And yes, this blog post was written with voice recognition.  So phooey on you. I encourage you to give it a try with a nice microphone, if even only for email and blog posts.

About Scott

Scott Hanselman is a former professor, former Chief Architect in finance, now speaker, consultant, father, diabetic, and Microsoft employee. I am a failed stand-up comic, a cornrower, and a book author.

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Sunday, September 30, 2007 2:51:11 AM UTC
sweet, i tried normal typing and got these:

Number of words typed: 259
Test duration: 3 min
Speed: 86.4 words/min. (432 keystrokes/min.)
Error penalty: 3
Accuracy: 98.8%

not bad i thought...i'll have to find my headset and compare...
Sunday, September 30, 2007 3:08:50 AM UTC
Interesting. My issue is that when mistakes are made are made by the voice recognition, they take longer to correct than with typing. This assumes you want to correct the typos - this may not also be true, the occasional mistake may be ok in a casual email. But in those communications where you can't have mistakes, it takes longer to say "error" or whatever, re-say the word, and hope that the VR gets it right this time and go on. This is compared to just hitting backspace a few times, particularly since we're all so good at backspacing, despite its obnoxious location on keyboard.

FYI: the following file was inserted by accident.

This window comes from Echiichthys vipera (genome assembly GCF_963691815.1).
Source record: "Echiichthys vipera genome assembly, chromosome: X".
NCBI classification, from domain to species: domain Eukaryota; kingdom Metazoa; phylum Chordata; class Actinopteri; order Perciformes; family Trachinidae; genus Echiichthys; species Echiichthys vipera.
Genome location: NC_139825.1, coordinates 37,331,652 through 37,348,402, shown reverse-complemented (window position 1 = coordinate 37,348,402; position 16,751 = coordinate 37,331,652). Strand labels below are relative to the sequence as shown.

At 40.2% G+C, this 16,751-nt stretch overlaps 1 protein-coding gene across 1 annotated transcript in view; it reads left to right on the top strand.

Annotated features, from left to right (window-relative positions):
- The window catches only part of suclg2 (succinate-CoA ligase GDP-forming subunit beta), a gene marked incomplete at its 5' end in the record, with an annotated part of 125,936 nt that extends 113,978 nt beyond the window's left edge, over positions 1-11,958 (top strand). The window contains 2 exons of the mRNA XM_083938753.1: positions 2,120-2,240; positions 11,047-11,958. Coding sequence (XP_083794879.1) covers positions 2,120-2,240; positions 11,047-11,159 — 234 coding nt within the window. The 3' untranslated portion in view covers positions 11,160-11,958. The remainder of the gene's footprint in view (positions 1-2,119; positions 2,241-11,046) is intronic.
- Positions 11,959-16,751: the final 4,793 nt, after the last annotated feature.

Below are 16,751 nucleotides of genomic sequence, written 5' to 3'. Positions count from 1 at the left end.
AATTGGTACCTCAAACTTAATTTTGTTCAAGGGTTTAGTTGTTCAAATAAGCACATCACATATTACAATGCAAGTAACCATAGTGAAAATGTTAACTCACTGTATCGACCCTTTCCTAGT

Also, I've trained over the years to think as a I type, rather than speak while I think (that doesn't sound quite right, does it?). I don't have any science to back me up, but it seems like a totally different cognitive process. Not wrong, but different.
Sunday, September 30, 2007 3:18:40 AM UTC
One important thing to note when comparing these results is that a single letter mistake - common when typing - counts as one error. However, when using voice recognition, common errors are words being switched for homonyms - each single "speecho" mistake, in this case a whole word, counts as many errors.

I propose my voice reg. erros would be easy to fix and that my % errors while speaking was quite low.
Sunday, September 30, 2007 4:29:48 AM UTC